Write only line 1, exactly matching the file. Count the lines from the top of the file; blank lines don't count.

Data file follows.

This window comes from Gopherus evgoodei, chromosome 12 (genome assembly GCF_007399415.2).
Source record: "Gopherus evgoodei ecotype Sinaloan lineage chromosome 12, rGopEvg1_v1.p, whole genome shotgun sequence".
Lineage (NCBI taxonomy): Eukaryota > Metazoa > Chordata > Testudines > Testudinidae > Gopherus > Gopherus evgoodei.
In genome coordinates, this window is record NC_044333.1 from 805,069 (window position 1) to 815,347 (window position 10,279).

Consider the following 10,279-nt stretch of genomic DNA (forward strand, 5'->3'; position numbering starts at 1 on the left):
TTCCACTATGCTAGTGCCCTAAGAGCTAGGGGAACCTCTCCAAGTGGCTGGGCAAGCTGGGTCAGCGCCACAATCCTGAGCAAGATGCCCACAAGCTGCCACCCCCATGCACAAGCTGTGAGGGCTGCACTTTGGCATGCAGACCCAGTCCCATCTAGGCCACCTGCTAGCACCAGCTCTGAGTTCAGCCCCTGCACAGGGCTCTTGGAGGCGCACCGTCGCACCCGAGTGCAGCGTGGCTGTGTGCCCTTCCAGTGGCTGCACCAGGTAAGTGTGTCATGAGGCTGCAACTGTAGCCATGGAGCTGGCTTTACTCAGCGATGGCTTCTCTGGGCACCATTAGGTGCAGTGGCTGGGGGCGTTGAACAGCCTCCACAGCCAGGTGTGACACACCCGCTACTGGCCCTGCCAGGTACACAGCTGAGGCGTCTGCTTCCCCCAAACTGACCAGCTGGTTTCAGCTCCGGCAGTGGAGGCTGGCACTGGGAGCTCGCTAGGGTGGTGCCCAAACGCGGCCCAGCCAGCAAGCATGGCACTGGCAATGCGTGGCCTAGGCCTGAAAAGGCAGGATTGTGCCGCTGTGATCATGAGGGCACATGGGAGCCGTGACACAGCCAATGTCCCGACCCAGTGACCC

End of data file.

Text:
This window comes from Gopherus evgoodei, chromosome 12 (genome assembly GCF_007399415.2).